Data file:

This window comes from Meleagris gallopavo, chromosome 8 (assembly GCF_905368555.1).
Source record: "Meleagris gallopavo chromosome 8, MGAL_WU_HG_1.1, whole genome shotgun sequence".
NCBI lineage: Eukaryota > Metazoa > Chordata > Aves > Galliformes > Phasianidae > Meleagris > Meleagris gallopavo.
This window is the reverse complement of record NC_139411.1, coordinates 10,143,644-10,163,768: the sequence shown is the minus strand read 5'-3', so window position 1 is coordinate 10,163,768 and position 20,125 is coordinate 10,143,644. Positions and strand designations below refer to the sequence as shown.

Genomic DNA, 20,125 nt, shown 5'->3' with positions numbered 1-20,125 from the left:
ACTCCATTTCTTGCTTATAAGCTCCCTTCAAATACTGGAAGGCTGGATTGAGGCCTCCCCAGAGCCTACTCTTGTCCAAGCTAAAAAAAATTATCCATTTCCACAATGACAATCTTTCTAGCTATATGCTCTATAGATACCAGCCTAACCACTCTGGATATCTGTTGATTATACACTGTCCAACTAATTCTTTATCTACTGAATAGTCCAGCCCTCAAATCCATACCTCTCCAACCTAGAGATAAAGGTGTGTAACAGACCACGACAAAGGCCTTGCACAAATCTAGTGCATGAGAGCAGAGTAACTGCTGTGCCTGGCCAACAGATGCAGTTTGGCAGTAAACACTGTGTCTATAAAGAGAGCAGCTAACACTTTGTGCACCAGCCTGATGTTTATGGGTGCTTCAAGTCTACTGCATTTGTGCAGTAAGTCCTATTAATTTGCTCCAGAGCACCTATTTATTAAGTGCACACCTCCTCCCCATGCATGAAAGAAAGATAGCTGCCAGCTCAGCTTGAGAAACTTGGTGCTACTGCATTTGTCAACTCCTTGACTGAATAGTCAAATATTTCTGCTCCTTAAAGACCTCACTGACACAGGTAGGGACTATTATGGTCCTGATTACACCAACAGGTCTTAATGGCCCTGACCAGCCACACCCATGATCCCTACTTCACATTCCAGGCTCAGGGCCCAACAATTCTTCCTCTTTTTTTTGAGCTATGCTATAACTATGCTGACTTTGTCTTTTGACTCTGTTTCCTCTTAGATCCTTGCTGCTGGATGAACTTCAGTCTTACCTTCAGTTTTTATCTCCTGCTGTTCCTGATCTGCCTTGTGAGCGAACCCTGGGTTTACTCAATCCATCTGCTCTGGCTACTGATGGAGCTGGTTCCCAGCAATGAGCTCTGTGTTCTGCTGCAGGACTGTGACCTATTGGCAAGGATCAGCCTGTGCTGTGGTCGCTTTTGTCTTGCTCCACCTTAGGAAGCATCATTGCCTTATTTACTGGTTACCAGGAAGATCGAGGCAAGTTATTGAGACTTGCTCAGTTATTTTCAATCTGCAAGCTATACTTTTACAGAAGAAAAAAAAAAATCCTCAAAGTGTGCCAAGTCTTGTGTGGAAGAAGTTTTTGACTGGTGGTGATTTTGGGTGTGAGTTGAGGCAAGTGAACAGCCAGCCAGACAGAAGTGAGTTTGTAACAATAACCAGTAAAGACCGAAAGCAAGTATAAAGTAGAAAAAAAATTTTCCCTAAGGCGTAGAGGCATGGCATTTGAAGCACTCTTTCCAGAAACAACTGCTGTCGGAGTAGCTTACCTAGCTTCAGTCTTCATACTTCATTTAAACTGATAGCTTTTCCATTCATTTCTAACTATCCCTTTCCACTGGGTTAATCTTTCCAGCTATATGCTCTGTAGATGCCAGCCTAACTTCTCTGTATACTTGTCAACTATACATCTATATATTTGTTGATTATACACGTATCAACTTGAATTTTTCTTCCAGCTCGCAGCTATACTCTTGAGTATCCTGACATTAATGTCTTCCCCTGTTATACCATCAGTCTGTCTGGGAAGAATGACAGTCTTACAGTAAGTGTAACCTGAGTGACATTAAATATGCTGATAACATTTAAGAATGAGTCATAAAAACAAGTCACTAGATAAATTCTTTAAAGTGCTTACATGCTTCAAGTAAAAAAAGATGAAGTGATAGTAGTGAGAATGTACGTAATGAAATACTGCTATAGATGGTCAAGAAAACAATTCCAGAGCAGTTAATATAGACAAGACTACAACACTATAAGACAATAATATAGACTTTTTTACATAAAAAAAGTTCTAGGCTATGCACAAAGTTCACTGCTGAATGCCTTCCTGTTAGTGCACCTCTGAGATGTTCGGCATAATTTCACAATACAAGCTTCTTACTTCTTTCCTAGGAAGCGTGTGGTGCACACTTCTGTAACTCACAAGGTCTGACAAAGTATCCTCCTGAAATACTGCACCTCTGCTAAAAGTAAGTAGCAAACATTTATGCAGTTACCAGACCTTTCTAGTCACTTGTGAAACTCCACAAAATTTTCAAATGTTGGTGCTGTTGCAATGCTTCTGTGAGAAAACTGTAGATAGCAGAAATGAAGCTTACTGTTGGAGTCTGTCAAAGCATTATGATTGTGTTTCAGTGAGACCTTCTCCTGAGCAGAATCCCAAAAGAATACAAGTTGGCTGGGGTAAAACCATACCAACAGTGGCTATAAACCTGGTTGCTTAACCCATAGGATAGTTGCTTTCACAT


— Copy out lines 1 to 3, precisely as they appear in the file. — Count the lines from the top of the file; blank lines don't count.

This window comes from Meleagris gallopavo, chromosome 8 (assembly GCF_905368555.1).
Source record: "Meleagris gallopavo chromosome 8, MGAL_WU_HG_1.1, whole genome shotgun sequence".
NCBI lineage: Eukaryota > Metazoa > Chordata > Aves > Galliformes > Phasianidae > Meleagris > Meleagris gallopavo.